From about this time until 1885 William E. Henley acted in an informal way as agent for RLS in most of his dealings with publishers in London.
‘Both’ in the second paragraph means Treasure Island and Silverado Squatters.
[Dots between square brackets indicate cuts made by Sidney Colvin. For full, correct and critical edition of this letter, see Mehew 3, 950.]
To W.E. Henley [Colvin 1911, 2, pp. 91-93]
[Chalet am Stein, Davos, April 1882]
My dear Henley,
I hope and hope for a long letter – soon I hope to be superseded by long talks – and it comes not. I remember I have never formally thanked you for that hundred quid, nor in general for the introduction to Chatto and Windus, and continue to bury you in copy as if you were my private secretary. Well, I am not unconscious of it all; but I think least said is often best, generally best; gratitude is a tedious sentiment, it’s not ductile, not dramatic.
If Chatto should take both, cui dedicare? […] I am running out of dedikees; if I do, the whole fun of writing is stranded. Treasure Island, if it comes out, and I mean it shall, of course goes to Lloyd.Lemme see, I have now dedicated to
W[illiam] E[rnest] H[enley]S[idney] C[olvin]
T[homas] S[tevenson][Sir Walter] Simp[son]
There remain: C[harles] B[axter], the Williamses – you know they were the parties who stuck up for us about our marriage, and Mrs. W. was my guardian angel, and our Best Man and Bridesmaid rolled in one, and the only third of the wedding party – my sister-in-law, […] who is booked for Prince Otto – Jenkin I suppose sometime – George Meredith, the only man of genius of my acquaintance, and then I believe I’ll have to take to the dead, the immortal memory business.
Talking of Meredith, I have just re-read for the third and fourth time The Egoist. When I shall have read it the sixth or seventh, I begin to see I shall know about it. You will be astonished when you come to re-read it; I had no idea of the matter – human, red matter he has contrived to plug and pack into that strange and admirable book. Willoughby is, of course, a pure discovery; a complete set of nerves, not heretofore examined, and yet running all over the human body – a suit of nerves. Clara is the best girl ever I saw anywhere. Vernon is almost as good. The manner and the faults of the book greatly justify themselves on further study. Only Dr. Middleton does not hang together; and Ladies Busshe and Culmer sont des monstruosités. Vernon’s conduct makes a wonderful odd contrast with Daniel Deronda’s. I see more and more that Meredith is built for immortality.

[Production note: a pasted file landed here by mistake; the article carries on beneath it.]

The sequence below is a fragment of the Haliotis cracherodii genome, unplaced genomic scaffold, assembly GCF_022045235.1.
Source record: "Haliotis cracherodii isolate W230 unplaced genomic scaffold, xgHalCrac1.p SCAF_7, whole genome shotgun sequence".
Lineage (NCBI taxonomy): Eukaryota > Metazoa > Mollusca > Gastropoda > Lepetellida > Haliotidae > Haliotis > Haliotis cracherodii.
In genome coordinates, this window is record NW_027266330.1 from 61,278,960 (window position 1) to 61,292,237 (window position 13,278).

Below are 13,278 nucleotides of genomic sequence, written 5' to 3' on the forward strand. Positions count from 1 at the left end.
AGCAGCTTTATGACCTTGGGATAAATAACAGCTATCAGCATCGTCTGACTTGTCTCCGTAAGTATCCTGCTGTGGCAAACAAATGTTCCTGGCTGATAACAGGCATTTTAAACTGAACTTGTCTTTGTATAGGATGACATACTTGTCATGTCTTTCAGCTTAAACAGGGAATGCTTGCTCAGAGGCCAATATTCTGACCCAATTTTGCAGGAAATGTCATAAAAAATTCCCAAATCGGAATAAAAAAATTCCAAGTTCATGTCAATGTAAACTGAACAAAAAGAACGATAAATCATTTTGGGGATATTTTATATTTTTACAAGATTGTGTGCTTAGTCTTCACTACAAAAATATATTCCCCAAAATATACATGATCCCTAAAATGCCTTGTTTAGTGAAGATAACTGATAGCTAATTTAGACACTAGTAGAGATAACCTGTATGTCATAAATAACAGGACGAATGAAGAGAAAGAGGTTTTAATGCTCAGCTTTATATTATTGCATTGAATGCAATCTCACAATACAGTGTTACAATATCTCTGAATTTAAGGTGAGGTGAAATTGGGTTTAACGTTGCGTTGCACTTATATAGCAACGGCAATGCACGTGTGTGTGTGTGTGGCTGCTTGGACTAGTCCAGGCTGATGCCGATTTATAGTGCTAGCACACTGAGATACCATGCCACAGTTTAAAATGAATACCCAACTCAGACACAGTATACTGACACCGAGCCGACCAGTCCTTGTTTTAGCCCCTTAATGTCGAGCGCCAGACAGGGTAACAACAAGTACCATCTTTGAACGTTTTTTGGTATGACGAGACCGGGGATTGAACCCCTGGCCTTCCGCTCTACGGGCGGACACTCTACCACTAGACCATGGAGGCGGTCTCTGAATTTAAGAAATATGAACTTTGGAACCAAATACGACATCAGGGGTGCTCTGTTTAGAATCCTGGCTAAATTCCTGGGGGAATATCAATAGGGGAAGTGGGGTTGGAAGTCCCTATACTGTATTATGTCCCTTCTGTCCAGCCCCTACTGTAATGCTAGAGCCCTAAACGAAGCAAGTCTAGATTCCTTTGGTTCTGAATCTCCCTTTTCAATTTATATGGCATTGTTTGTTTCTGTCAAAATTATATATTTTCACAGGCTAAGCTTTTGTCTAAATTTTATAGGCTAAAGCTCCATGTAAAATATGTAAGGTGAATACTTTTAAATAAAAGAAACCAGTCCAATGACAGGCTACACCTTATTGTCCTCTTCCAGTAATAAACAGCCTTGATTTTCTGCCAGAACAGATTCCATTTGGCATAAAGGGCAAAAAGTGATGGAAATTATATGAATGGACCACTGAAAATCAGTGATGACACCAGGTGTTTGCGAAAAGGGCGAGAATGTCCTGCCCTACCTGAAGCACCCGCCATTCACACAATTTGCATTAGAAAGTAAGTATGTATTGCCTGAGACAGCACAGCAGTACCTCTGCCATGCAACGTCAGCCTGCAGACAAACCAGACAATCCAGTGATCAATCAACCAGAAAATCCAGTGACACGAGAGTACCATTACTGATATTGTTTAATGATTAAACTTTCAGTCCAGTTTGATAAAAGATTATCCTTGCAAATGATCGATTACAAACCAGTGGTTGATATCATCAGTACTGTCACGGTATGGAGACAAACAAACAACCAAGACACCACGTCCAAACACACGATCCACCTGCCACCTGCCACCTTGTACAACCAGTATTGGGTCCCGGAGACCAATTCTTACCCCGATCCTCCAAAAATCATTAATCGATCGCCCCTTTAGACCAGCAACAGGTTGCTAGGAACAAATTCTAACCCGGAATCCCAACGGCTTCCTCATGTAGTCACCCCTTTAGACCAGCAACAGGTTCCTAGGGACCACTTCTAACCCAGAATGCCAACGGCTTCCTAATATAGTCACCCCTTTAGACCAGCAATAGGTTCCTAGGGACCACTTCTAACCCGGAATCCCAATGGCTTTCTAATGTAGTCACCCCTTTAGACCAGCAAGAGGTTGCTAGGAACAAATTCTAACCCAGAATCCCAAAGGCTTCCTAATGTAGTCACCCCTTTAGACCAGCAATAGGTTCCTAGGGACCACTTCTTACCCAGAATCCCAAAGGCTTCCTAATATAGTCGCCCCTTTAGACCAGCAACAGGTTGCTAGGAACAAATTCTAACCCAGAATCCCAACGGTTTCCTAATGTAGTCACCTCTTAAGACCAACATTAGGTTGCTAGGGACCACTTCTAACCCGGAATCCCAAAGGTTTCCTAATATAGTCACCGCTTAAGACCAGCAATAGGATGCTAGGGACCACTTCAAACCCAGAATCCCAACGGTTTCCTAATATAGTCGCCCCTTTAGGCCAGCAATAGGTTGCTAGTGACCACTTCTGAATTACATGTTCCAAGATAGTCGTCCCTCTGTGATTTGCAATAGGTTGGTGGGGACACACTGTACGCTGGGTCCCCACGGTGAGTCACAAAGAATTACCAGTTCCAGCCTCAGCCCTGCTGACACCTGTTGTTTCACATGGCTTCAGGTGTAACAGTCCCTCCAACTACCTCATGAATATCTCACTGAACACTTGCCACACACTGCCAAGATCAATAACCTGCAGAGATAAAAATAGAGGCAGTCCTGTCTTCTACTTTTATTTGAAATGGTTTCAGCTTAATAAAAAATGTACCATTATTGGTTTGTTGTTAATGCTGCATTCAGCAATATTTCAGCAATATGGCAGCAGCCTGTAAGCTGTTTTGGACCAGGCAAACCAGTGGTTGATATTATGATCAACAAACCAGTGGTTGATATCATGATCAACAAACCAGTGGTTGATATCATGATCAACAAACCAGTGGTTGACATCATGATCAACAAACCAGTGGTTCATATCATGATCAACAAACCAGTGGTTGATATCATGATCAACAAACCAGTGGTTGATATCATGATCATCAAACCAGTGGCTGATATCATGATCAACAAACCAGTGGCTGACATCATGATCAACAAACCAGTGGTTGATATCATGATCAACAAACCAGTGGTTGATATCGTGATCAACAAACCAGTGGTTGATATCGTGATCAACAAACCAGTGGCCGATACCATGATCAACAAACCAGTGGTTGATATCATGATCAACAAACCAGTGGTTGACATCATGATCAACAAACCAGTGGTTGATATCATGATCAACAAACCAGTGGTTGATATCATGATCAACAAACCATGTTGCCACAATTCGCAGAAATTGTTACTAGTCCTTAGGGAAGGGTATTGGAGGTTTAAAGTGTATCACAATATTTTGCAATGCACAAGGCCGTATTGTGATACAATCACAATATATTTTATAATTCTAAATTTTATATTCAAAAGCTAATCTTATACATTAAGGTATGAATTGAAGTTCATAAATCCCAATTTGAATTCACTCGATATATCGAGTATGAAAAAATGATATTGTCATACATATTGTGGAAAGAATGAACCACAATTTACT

Talking of which, Heywood, as a small immortal, an immortalet, claims some attention. The Woman killed with Kindness is one of the most striking novels – not plays, though it’s more of a play than anything else of his – I ever read. He had such a sweet, sound soul, the old boy. The death of the two pirates in Fortune by Sea and Land is a document. He had obviously been present and heard Purser and Clinton take death by the beard with similar braggadocios. Purser and Clinton, names of pirates; Scarlet and Bobbington, names of highwaymen. He had the touch of names, I think. No man I ever knew had such a sense, such a tact, for English nomenclature: Rainsforth, Lacy, Audley, Forrest, Acton, Spencer, Frankford – so his names run.
Byron not only wrote Don Juan; he called Joan of Arc ‘a fanatical strumpet.’ These are his words. I think the double shame, first to a great poet, second to an English noble, passes words.Here is a strange gossip. – I am yours loquaciously,
My lungs are said to be in a splendid state. A cruel examination, an exanimation I may call it, had this brave result. Taïaut! Hillo! Hey! Stand by! Avast! Hurrah!